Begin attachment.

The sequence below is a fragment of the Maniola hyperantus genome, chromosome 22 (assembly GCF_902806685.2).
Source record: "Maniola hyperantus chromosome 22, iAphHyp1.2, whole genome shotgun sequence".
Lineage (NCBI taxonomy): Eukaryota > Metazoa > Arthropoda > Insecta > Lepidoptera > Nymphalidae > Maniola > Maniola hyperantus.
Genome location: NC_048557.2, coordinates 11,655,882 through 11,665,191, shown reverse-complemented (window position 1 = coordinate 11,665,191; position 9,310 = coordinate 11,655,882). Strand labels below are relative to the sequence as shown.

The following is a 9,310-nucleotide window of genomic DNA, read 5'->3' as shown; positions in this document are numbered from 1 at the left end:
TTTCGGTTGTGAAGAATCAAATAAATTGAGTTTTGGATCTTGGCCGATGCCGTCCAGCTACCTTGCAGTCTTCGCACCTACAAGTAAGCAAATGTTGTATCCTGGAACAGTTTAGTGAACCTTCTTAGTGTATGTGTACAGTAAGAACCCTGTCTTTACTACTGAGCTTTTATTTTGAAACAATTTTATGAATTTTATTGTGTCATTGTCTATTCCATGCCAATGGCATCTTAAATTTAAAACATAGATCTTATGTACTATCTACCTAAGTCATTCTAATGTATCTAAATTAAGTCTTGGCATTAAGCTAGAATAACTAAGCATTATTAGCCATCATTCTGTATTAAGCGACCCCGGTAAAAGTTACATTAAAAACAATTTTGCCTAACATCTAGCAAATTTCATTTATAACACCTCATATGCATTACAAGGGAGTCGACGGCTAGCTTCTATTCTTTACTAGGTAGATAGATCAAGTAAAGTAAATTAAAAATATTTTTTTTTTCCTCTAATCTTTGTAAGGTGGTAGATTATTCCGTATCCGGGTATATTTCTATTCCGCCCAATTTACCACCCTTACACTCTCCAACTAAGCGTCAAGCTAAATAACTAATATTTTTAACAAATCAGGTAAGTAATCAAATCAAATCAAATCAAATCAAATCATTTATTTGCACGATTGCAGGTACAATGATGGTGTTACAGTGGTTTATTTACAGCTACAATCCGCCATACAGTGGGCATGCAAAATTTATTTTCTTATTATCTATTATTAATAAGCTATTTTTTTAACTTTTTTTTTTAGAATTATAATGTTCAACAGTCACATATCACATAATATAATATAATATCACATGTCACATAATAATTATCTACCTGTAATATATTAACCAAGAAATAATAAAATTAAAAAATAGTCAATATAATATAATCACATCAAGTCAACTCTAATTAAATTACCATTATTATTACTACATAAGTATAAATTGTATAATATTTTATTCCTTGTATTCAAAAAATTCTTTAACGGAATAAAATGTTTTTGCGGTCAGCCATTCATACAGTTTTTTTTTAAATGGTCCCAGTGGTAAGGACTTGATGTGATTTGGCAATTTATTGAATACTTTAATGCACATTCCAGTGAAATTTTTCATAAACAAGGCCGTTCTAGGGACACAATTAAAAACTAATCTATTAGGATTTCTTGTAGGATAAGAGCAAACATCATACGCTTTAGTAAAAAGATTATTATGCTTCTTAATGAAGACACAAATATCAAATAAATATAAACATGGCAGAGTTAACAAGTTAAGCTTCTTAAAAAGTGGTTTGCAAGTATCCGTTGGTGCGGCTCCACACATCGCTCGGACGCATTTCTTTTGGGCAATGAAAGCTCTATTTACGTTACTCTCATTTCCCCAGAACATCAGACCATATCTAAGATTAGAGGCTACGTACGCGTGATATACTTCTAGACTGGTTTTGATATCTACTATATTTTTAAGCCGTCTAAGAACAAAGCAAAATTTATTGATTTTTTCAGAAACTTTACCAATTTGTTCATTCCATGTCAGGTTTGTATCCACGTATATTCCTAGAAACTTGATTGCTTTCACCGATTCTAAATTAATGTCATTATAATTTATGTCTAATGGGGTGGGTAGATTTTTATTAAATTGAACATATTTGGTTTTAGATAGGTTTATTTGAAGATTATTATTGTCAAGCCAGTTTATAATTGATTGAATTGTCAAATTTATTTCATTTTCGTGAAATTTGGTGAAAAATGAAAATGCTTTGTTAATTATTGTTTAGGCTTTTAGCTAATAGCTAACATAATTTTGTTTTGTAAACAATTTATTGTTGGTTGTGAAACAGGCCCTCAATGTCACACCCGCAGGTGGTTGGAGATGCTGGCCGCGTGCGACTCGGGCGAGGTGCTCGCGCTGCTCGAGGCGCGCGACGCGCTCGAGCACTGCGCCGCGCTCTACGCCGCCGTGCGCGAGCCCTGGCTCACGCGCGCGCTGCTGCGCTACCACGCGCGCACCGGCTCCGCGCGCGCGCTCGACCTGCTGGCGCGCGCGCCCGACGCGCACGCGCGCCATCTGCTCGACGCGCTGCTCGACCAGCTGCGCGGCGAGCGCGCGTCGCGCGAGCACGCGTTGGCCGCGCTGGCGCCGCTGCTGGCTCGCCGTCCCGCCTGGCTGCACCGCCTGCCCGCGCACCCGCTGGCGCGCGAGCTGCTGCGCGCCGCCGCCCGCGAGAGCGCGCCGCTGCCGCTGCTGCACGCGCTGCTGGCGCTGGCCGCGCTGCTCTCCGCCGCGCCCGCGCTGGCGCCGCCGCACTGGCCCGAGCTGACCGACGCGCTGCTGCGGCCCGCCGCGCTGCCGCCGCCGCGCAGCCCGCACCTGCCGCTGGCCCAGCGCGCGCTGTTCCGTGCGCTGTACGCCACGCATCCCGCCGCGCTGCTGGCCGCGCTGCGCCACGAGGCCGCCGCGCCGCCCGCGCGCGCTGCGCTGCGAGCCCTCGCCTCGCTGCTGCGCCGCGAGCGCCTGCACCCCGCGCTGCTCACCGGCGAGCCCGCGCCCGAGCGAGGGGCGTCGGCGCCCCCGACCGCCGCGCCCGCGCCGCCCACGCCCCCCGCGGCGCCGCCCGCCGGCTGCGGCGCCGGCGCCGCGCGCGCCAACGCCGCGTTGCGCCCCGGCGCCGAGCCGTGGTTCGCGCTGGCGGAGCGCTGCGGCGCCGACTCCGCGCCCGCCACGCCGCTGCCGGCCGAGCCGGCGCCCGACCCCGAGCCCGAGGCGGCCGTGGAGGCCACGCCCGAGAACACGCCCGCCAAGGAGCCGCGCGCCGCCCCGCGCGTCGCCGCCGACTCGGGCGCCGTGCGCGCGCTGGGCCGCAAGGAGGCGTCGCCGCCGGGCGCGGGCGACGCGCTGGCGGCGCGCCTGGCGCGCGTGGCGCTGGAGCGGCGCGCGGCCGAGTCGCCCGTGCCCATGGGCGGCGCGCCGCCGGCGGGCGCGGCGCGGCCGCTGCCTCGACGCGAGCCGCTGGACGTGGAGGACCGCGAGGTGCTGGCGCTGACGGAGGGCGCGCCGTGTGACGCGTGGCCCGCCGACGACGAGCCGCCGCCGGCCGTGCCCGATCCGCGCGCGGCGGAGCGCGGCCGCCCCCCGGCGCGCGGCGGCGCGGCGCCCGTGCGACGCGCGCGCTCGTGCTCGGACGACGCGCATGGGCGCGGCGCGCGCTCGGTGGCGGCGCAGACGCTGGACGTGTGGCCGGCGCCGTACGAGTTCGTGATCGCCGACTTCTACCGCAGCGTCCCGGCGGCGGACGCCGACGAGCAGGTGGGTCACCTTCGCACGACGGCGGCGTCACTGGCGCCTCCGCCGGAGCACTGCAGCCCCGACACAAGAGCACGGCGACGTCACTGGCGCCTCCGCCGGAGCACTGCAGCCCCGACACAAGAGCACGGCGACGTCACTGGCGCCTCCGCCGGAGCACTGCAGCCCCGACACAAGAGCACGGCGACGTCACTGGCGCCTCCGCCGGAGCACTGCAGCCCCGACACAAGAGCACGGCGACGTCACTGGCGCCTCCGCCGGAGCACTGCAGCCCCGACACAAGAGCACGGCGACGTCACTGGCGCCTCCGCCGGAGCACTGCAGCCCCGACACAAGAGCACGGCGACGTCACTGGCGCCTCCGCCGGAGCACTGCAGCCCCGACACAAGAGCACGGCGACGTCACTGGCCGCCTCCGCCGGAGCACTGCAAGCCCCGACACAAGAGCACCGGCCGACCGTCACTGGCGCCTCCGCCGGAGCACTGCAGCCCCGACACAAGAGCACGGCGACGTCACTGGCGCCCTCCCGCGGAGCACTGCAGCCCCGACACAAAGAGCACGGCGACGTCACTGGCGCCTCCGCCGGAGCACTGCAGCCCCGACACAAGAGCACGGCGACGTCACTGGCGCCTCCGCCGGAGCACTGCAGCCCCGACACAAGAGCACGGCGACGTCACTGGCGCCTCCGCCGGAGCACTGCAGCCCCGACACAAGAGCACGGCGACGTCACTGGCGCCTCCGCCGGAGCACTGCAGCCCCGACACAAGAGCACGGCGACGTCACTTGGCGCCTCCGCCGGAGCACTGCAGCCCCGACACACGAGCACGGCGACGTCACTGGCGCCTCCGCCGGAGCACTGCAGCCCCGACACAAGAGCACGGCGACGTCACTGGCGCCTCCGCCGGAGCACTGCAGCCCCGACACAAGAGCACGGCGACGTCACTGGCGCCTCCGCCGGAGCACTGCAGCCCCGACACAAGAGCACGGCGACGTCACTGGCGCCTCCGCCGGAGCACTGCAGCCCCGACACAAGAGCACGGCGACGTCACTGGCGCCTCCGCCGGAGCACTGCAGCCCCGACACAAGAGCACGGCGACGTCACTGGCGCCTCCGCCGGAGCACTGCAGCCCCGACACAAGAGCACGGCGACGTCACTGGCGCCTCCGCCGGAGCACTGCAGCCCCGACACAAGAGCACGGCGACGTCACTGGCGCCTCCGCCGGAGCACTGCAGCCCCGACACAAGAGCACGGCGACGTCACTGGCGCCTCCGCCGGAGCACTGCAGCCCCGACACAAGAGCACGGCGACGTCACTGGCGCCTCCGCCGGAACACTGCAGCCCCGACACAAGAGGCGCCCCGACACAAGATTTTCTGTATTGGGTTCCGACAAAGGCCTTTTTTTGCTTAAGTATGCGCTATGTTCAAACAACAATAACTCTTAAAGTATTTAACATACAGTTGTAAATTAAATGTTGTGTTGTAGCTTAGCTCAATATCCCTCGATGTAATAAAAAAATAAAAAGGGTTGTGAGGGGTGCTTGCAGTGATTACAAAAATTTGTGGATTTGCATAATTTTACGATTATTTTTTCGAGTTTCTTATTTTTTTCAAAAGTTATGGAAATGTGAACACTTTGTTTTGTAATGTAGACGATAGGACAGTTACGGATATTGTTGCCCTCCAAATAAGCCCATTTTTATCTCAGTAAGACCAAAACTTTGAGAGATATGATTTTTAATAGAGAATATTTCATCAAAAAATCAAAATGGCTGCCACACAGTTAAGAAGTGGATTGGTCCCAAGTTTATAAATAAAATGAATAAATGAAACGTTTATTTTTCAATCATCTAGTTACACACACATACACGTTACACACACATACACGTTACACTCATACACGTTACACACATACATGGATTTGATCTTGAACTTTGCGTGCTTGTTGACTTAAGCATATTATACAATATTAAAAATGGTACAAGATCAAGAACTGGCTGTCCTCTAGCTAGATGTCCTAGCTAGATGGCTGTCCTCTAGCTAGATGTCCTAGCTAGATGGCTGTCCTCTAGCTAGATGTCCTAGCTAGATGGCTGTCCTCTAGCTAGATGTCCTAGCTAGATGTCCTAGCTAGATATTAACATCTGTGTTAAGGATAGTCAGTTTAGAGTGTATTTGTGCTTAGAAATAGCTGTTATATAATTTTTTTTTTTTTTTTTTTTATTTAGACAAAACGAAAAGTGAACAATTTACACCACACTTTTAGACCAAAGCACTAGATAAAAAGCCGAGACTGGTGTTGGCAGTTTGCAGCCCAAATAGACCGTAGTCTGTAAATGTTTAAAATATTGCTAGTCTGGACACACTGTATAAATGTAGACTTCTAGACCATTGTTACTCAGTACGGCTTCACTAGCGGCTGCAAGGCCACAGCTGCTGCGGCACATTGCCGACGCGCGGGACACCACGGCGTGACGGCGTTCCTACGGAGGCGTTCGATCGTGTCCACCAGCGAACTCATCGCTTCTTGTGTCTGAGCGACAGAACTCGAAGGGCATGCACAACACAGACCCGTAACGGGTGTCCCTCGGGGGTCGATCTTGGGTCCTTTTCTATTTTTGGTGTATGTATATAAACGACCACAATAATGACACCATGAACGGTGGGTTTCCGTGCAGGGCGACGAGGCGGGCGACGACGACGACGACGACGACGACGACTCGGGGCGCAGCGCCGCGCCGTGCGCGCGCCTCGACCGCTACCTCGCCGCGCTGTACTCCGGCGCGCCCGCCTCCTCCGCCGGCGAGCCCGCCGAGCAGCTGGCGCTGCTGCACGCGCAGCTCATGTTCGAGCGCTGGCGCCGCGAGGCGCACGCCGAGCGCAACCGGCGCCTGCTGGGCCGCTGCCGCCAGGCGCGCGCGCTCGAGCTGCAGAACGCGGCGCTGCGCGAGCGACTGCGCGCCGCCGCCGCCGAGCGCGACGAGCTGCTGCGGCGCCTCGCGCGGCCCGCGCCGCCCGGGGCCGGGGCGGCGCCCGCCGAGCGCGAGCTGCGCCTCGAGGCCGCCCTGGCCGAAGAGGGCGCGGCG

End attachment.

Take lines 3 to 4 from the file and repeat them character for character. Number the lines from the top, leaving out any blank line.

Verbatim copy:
Lineage (NCBI taxonomy): Eukaryota > Metazoa > Arthropoda > Insecta > Lepidoptera > Nymphalidae > Maniola > Maniola hyperantus.
Genome location: NC_048557.2, coordinates 11,655,882 through 11,665,191, shown reverse-complemented (window position 1 = coordinate 11,665,191; position 9,310 = coordinate 11,655,882). Strand labels below are relative to the sequence as shown.